Improved steam plant efficiency via elevated temperature and pressure levels can be justified if it is more than compensated by the return on investment and other benefits like reduced emissions. The balance is a moving target with simultaneous shifts in relative cost, availability and acceptability of fuels, process development, regulation and operating modes, but technical limits are partly set by the performance of materials in some critical high temperature components of the plant. For optimal material solutions, one limiting factor is the water side oxidation resistance at highest operating temperatures and pressures that extend to the supercritical (SC) range. In this paper, selected materials and modelling options are compared for components where waterside oxidation can contribute by limiting the service life. The implications are discussed for future service thermal plants that increasingly need to accommodate cyclic service, fast ramping and reduced minimum loads. The results from recent materials development programs have not been able to circumvent all consequences from counteracting features in materials properties, so that the overall progress towards higher maximum temperatures has been slow, and the improvements in oxidation or corrosion resistance tend to be associated with significant direct and indirect alloying cost. The constraints from fluctuating demand in plant operation are likely to grow in importance, and the design codes and other guidelines include only partial solutions and tools to account for such trend. For example, the life-limiting contributions of high temperature oxidation and corrosion via lost load-bearing wall thickness is more easily accommodated than impact from increased growth rates of cracks and defects. The solutions are however likely to be only partly directly related to the materials that define the life-limiting boundaries for a given component and its process environment.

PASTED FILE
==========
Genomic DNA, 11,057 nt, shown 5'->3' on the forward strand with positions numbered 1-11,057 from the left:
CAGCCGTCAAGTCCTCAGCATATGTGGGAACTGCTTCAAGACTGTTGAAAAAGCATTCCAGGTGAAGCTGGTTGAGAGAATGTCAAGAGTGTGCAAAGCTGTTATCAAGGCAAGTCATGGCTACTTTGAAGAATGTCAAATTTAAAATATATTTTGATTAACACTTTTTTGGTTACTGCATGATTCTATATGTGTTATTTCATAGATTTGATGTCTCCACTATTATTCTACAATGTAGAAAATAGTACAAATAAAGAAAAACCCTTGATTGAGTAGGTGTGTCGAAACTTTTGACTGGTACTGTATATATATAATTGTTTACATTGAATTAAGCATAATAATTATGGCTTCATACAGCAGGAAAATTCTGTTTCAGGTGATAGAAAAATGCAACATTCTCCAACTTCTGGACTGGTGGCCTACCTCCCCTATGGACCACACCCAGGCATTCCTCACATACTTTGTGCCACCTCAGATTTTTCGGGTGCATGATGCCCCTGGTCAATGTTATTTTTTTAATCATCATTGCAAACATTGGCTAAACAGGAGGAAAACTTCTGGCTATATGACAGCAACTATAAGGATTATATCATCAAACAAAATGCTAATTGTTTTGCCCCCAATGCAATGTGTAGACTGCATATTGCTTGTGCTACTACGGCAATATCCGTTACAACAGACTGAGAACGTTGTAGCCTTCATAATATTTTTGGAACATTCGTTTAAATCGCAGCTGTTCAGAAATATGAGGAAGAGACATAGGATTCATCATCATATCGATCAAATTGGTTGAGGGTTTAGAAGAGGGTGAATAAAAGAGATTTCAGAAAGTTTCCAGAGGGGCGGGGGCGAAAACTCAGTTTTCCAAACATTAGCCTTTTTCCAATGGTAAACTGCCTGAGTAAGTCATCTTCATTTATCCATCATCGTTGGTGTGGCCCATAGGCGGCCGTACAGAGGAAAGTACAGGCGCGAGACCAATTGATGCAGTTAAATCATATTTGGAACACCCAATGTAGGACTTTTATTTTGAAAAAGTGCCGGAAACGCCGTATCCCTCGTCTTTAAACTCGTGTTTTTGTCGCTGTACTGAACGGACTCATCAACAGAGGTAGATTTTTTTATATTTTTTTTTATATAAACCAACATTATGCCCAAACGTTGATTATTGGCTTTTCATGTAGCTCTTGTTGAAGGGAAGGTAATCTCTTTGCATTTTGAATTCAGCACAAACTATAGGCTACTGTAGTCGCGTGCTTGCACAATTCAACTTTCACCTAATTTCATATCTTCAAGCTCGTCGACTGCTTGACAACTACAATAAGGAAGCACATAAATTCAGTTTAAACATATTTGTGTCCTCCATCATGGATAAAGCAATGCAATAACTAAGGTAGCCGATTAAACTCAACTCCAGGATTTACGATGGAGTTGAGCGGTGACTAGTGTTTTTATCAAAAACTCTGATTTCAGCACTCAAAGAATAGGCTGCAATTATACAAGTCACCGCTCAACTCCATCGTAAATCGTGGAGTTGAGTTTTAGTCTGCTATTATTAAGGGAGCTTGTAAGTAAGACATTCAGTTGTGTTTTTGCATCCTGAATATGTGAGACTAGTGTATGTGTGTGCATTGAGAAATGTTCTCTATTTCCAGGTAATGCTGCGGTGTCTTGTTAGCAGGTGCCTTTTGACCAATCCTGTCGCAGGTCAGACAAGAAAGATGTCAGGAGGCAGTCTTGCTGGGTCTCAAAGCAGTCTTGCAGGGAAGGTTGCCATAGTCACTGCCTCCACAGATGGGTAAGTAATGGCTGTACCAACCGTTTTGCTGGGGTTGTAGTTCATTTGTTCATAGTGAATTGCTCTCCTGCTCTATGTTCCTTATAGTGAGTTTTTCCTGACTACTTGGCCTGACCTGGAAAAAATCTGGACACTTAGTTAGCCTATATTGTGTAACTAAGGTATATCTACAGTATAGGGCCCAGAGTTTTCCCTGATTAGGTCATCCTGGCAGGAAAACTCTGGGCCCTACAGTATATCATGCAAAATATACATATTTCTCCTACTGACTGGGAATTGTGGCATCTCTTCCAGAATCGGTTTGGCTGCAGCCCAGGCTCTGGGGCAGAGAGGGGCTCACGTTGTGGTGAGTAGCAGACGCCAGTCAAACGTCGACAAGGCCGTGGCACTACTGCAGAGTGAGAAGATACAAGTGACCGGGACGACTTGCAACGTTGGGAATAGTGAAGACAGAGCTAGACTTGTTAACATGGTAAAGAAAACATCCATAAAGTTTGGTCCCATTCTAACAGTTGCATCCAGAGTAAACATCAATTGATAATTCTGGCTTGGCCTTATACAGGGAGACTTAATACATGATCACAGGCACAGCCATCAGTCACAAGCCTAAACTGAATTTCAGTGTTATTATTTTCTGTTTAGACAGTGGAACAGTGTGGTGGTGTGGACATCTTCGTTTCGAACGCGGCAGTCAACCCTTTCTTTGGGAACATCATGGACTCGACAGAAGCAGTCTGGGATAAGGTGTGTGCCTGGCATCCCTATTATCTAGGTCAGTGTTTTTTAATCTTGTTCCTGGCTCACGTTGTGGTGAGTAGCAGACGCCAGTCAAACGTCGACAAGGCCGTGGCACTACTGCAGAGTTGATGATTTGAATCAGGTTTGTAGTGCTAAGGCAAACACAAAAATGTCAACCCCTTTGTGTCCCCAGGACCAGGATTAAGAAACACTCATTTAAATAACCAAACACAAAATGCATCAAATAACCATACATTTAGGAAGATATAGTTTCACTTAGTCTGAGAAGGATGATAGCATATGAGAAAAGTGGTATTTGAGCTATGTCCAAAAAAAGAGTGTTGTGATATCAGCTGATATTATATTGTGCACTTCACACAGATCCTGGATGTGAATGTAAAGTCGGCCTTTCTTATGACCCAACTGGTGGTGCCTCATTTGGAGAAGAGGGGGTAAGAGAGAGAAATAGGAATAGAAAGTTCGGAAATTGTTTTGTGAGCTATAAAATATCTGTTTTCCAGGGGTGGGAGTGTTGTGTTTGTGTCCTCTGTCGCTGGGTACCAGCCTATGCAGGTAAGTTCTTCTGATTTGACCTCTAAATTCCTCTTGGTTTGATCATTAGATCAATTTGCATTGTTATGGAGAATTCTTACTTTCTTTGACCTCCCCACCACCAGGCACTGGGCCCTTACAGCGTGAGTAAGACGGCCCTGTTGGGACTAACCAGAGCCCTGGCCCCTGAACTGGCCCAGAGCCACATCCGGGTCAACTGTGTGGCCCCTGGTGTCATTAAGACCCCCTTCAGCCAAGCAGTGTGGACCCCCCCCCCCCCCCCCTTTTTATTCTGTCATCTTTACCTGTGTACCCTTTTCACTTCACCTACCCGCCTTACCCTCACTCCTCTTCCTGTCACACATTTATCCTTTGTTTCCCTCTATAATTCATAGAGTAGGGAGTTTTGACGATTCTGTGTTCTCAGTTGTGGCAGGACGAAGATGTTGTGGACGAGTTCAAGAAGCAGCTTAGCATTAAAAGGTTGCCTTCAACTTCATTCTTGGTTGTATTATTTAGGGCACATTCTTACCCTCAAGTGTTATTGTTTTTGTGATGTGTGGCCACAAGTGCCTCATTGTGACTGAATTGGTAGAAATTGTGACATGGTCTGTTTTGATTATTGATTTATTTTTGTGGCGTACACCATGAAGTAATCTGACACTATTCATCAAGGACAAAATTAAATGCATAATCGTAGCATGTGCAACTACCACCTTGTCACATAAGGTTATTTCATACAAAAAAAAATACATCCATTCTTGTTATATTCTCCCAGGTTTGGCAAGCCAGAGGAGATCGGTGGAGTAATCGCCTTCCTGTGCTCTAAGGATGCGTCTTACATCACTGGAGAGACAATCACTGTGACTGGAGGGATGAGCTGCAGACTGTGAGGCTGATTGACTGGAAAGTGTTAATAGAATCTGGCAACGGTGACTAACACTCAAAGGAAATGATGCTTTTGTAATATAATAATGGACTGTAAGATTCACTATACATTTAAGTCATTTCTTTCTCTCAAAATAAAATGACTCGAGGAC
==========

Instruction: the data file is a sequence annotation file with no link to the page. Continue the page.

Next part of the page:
|Conference||7th International Symposium on Supercritical Water-Cooled Reactors, ISSCWR-7|
|Period||15/03/15 → 18/03/15|